We were surprised by the response to our post on whether condo owners should be entitled to get the owners’ list and our post on whether owners should be able to inspect proxies. There were definitely strongly held views. It makes for interesting conversation!
At the end of the day, we identified three groups.
The first group supports greater transparency and demands the right to know who their neighbours are. They feel that accessing the names and addresses for service of their neighbours is a basic right and a requirement to be able to communicate with them with respect to the affairs of the corporation.
The second group feels that privacy and the right to be left alone is more important. After all, if you want to know your neighbour, why not just knock on their door and introduce yourself.
Between these two camps, is the “consent-driven-tribe”. These feel that it should be left to individual owners to decide whether they want to grant their neighbours access to their personal information.
You may recall that we conducted 2 surveys on these issues. Well, the results are in!
Should owners be allowed to get the owners’ list?
You may recall from our post on this that the amended Condo Act specifically authorizes owners to examine or obtain a copy of the list of owners. We wondered how our readers felt about that.
It turns out that only 21% of our respondents felt that condo owners should be able to access information about their neighbours. This is a surprisingly low number considering that Ontario has gone out of its way to specifically grant owners access to the owners list. Evidently, most condo owners do not want their neighbours to access this information.
An overwhelming number of our respondents (47%) were of the view that access to owners’ information should be consent-driven. That is, you should leave it to owners to decide whether they want their neighbours to be able to access their information. While the concept makes sense, I suspect that the vast majority of owners would opt out and chose to be on the “do not disturb” list. This would leave most information seekers hungry for more information.
What information should be disclosed?
Our next question focused on what owner information, if any, should be disclosed to other owners.
The majority of you (67%) felt that owners should be able to access the name and unit number. Only 23% felt that the postal address should also be disclose and only 22% felt that the email address should be disclosed. Well below that came those who thought owners should also have access to owners’ phone number. That tells us that nearly 80% of the respondents prefer to protect their privacy and do not want to hear from their neighbours.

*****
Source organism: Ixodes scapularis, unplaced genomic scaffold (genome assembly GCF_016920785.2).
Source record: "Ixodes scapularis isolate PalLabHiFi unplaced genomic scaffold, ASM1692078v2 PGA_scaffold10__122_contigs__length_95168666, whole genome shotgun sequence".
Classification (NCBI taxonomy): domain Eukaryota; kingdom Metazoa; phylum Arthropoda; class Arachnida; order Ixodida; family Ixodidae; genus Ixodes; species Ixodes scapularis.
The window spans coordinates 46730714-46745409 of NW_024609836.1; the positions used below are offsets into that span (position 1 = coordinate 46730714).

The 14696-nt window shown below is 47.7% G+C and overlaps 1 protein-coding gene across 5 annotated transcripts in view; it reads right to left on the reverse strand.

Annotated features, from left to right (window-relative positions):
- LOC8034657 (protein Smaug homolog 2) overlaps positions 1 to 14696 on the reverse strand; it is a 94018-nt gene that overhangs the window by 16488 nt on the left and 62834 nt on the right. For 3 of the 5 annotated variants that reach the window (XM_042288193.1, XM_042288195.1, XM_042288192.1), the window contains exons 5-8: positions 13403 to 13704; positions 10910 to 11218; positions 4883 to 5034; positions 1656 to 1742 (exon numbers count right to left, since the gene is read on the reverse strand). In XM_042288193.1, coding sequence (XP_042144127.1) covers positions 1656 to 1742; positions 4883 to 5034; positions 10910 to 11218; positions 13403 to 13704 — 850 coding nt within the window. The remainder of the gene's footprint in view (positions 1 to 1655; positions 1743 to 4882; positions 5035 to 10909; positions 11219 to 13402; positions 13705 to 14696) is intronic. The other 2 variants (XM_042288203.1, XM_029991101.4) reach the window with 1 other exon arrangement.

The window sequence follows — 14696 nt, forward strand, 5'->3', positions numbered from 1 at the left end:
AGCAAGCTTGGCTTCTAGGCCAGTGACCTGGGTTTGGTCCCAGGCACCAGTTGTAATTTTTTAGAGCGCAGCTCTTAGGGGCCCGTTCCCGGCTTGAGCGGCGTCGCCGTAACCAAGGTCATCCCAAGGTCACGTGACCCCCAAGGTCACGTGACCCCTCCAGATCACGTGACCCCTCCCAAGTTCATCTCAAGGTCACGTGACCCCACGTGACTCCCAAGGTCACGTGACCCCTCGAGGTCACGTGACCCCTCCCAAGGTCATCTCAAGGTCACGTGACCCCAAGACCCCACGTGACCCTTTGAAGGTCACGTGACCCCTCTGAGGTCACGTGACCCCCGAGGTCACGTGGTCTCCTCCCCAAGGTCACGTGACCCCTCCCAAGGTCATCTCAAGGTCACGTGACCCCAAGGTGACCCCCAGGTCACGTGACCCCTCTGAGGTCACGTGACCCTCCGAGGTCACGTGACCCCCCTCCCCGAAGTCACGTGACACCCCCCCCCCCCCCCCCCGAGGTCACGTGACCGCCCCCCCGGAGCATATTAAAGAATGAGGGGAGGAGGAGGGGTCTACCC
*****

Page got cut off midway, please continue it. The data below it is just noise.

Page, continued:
Should owners be able to inspect proxies?
Our second informal survey dealt with whether owners should be able to inspect proxies and to what extent. You will recall that Ontario went to great lengths to revamp the proxies. The format was, at least in part, developed to allow easy inspection of the proxy, while preserving private information. A recent case from the Condo Authority Tribunal confirmed that, unless the corporation has a by-law to the contrary, owners are entitled to inspect the non-private information found in the proxy (ie, who was appointed and what was the vote). But owners would normally not see which owner granted the proxy.
So, how do our readers feel about it?
You may be surprised to hear that the majority of the respondents (55%) are of the view that owners should not be entitled to inspect proxies.
What proxy information should be disclosed?
We then asked what information should be disclosed to an owner inspecting a proxy. The answers were quite telling:
- 61% of the respondents would disclose the name of the person the proxy was given to;
- Slightly more than half would disclose the name and unit number of the owner giving the proxy;
- Slightly less than half would show the signature of the owner who gave the proxy;
- Only 38% would show how the owner voted.
Who should inspect the proxy in case of dispute?
Perhaps my favourite question had to do with who is the best person to inspect proxies in case of a dispute.
- Most respondents (40%) were of the view that the best people to inspect a proxy are the scrutineers. After all, that’s exactly why we have them and they are appointed by the owners;
- A distant second, with 22% of the respondents, come the lawyers.
- Immediately behind them, only 21% of the respondents were of the view that the owner questioning the proxies should be authorized to inspect them. That may sort of defeat the purpose of the inspection but it may also indicate that most respondents question the legitimacy or intention of the average request to inspect the proxy;
- Interestingly, only 11% trusted the board to inspect the proxy and only 6% thought the manager should be the one inspecting the proxy in case of dispute.
What does all of that mean?
What do we make of all of that? Privacy and transparency appear to be two somewhat conflicting interests. The results to our survey seem to indicate that most respondents prefer privacy of owners over greater transparency. That is interesting as the amended Condo Act swung towards greater transparency, when most respondents appear to prefer privacy.
Time will tell how this strive towards greater transparency will evolve.